Nadine Jordan will be working late tonight. She does so every night, often from five in the afternoon until two in the morning, handling the steady and familiar flow of customers at the U-2. “It’s usually pretty busy here throughout my shift,” she says. “I hardly get a chance to catch my breath.”
But this is a job she needs. The sandy-haired, former stay-at-home mother took this job, with all its drama and tedium, because she needs the paycheck. Yet like most who appear to live simple, unencumbered lives, there is more behind this cashier than just cigarettes and beef jerky. She has a long and heartbreaking past.
Polarization pays. For every DailyKos, there’s an O’Reilly Factor; for every Michael Moore, an Ann Coulter; for every Russ Feingold – a liberal populist Senator eyeing the Presidency – there’s a Sam Brownback, an evangelical conservative Senator hoping for the … Read More
I had never seen ping pong look so good. In fact, before this Saturday, when the Princeton Table Tennis Club played Peking University’s team, I had never even seen competitive ping pong played before – excepting a few scenes in … Read More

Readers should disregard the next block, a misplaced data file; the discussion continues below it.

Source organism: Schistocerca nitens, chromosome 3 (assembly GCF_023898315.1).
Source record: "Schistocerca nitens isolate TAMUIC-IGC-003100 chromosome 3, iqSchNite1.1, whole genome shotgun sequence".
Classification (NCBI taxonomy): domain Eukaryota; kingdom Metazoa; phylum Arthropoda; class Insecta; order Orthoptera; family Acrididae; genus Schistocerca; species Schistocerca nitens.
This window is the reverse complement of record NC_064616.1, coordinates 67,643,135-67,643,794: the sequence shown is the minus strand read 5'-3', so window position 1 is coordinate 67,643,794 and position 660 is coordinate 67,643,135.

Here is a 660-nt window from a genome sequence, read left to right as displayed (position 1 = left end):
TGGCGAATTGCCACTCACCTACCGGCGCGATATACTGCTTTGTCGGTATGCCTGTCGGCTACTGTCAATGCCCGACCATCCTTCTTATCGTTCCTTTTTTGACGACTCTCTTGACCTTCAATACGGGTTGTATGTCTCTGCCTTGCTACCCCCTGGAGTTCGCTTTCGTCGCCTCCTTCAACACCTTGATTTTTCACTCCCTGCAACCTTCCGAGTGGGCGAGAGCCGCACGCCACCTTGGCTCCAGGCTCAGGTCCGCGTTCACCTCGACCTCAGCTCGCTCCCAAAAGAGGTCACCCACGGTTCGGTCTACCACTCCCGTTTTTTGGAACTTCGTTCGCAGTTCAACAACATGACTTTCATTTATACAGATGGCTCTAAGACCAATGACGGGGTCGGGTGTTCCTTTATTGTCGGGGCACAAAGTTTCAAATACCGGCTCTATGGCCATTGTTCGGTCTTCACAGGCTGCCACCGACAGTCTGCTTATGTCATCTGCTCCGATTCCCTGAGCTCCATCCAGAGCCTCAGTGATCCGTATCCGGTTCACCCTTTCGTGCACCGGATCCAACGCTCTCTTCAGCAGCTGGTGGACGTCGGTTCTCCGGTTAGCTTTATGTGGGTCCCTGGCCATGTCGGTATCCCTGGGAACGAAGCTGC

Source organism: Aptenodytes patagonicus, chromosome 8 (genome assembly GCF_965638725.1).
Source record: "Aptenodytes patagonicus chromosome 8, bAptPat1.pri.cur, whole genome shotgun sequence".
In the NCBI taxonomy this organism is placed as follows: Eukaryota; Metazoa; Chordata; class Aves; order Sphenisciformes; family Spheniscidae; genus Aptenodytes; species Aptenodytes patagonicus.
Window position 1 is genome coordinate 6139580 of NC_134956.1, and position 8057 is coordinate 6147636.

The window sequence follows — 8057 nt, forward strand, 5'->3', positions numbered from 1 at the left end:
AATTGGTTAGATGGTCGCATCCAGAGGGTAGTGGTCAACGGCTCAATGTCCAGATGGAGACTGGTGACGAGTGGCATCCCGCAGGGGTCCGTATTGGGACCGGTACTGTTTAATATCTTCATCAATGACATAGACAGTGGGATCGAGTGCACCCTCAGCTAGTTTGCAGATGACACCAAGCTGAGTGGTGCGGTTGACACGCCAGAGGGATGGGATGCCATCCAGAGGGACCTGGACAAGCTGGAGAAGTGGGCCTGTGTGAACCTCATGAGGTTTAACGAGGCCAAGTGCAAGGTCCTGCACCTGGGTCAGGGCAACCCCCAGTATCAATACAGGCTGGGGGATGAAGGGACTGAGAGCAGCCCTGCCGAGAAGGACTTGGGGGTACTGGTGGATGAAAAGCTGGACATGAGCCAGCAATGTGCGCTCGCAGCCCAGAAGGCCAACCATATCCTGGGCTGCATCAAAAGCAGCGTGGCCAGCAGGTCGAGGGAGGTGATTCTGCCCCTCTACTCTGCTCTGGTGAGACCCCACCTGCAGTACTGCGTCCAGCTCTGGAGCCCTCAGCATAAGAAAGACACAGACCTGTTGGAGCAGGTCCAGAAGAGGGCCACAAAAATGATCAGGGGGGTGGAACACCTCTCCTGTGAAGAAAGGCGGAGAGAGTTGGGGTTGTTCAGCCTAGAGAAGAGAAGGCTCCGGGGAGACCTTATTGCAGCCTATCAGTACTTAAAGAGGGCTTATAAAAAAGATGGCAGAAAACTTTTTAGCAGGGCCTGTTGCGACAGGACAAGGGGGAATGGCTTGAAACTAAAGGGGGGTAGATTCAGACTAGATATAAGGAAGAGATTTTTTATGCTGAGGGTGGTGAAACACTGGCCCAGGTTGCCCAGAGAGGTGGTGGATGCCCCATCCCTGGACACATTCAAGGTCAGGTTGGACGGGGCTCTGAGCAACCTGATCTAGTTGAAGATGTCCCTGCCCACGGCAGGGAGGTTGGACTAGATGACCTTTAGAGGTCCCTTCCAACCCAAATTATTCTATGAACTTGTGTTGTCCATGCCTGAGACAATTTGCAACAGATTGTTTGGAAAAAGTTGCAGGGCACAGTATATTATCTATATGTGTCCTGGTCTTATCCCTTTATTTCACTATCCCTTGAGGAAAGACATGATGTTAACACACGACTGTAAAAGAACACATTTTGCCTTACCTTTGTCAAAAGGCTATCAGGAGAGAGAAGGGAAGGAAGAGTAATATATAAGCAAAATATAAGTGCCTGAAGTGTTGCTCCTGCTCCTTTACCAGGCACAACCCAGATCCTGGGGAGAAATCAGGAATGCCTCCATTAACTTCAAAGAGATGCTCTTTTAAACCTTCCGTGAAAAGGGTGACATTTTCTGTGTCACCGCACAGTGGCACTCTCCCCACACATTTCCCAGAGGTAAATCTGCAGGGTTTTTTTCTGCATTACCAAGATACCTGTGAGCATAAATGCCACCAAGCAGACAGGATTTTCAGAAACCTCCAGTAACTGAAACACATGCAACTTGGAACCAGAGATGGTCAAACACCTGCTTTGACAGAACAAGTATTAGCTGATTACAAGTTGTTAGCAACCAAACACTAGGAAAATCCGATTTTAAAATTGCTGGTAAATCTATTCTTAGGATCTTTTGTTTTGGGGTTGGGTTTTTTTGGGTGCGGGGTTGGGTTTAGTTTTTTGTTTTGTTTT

Tamir Goodman sits at an empty table, waiting for the guests to arrive. Slouched in his chair, Goodman seems like any other Orthodox Jew who would visit Rabbi Eitan and Gitty Webb’s home (the Chabad house on Nassau Street), save … Read More
David Dobkin is a busy man. As Dean of the Faculty, he supervises the hiring and tenuring of professors, and oversees each academic department on campus. A former computer science professor, Dobkin has also found time to teach a freshman seminar, and he serves as a JP advisor. But no matter how full his day becomes, Dobkin never neglects his side job: faculty photoblogger.
“What’s the point of instruments?/Words are a sawed off shotgun,” cries Radiohead frontman Thom Yorke on the band’s newest studio album, (In Rainbows). How true those words are. It’s not that the music on the band’s newest disc isn’t worth listening to.